Saint Jean du Gard
I’ve never visited the Cevennes other than in Autumn, but it’s definitely the time and the place to go. Especially on a Tuesday. It’s market day in Saint Jean du Gard.
The mountainous town of Saint Jean du Gard’s history dates back to the twelfth century. It was then that monks from the Abbey of St-Gilles created the settlement on the banks of the Gardon River. With its religious beginnings, Saint Jean du Gard and the surrounding area — the Cévennes — became known as a stronghold for French Protestants (Hugenots).
The citizens of the area, mostly white-shirted Calvinist peasants (Camisards), famously banded together to fight royal control throughout years of religious wars. Many fled to America, England and Switzerland from 1685 into the early 1700’s to avoid ongoing persecution. More recent history of Saint Jean du Gard includes the town’s mention in Robert Lewis Stevenson’s Travels with a Donkey in the Cévennes.
Market day in Saint Jean du Gard
Because market days seem to be the focus of my explorations in France, I planned the visit to Saint Jean du Gard on a Tuesday. When I arrived in the town, I was surprised to see familiar sights. I had been here before on my trip a few years ago — the same visit when I discovered Uzes.
It was a rainy, overcast day, but that didn’t stop me from wandering around to some of the same places I remembered and exploring new places for photo opportunities. First, there was a stop at the “indoor” market area to see which local products were in season.
Apples, apples, more apples.
Apples everywhere. All varieties of apples and all types of juices. Many are the same as in the States. Only a few I’d never seen before. In addition to the raw apples, there were several versions of apple juice. Not a big fan of fruit juices, I didn’t buy any to bring back with me. Nevertheless, it did make a great photo.
Also in season were chestnuts. While doing some research on Saint Jean du Gard, I learned that chestnut trees were once an important food crop and brought wealth to the area because of the popular “marron” nuts. When planting mulberry trees to “nourish” the silkworm industry became more profitable than harvesting chestnuts, mulberry trees took over much of the landscape. Fortunately, marrons are abundant enough in the markets today for all to continue to enjoy.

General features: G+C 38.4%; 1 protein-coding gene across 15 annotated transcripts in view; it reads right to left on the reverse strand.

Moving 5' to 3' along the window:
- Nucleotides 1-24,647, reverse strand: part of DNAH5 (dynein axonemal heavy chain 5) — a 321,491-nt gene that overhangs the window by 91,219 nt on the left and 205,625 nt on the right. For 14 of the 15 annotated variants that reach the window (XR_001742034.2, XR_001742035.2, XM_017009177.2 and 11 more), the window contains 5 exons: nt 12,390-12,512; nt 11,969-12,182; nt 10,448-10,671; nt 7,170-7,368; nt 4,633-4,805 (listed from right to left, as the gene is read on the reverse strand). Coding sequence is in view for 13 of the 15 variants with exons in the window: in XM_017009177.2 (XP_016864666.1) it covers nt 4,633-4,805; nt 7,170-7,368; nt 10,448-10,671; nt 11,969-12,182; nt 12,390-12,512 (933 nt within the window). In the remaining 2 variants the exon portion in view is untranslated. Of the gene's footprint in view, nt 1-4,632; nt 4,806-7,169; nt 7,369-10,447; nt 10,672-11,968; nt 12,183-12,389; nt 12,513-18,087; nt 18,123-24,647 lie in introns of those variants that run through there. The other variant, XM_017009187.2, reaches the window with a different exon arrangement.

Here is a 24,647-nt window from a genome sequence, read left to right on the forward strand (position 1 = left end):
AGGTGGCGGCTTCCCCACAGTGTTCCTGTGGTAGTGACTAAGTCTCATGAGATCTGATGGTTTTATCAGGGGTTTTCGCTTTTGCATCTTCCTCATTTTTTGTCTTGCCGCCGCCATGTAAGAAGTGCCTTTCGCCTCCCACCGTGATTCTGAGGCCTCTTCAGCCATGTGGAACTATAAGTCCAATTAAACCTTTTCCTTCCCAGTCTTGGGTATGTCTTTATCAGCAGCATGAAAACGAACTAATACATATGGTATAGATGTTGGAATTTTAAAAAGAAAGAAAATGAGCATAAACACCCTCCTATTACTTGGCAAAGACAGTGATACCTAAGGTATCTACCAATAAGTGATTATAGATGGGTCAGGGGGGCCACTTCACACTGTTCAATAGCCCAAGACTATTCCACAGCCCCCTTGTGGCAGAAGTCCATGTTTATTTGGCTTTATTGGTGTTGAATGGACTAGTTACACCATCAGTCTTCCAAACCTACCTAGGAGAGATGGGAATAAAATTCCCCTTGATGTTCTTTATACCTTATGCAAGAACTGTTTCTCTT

Root vegetables and pumpkins
You find pomme de terre (potatoes) on French dinner tables probably more than any other side dish. So it is no surprise there were bushels and baskets of white and red-skinned potatoes in every market, regardless of the season. It’s much harder to find baking potatoes (russet-type) in the markets where I’ve ventured. Certainly, I haven’t seen Outback Steakhouse giant-sized spuds anywhere!
Squashes and pumpkins were on display in time for fall menus, including creamed soups. I prepare squashes like in the South– splitting a butternut squash in half and baking it with butter, brown sugar, and cinnamon. That’s unheard of by anyone I’ve asked here. Instead, they peel and steam the squash, then mash it. The one I have at my house will end up in a creamy soup.
One vegetable that puzzled me, pictured in the photo on the right, was a giant radish. According to the vendor, it is eaten raw like its tiny kin. Presumably, it’s almost as hot as horseradish. The truth I’ll find out about later.
There were not many varieties of green, leafy vegetables like collards and kale in this market. But there were many types of veggies like endive, shallots, fennel, and leeks. Eggplant (aubergine) is very popular in France and is prepared in many ways. Mesclun, spinach, and other salad greens are on the market annually. Having lived most of my life in the southern states of the US, there are not many vegetables here that I don’t recognize. Some I’m trying for the first time — fennel, for example. Yum!
People watching in Saint Jean du Gard
Sneaking photos of interesting people is another reason I love market days. Saint Jean du Gard has its own special flavor for my spectator sport.
Now, for some of the best views along the journey. Perhaps this will give you a feel for the town of Saint Jean du Gard. Even on a less-than-beautiful day, it’s a special place to see.
Along with the quaint village streets and scenes, tourists head to Saint Jean du Gard for the steam train ride through the mountainous areas of the Cevennes. The 45-minute roundtrip to Anduze is on my to-do list on a sunnier day. Hikers and outdoors travelers head for this part of the Cévennes and the Cévennes National Park in the summertime in droves. The beauty of the hills and river, speckled with small farms and villages, also attracts photographers and artists.
Did I mention? … there are pottery shops and wine domains everywhere.
More on autumn in the Cevennes: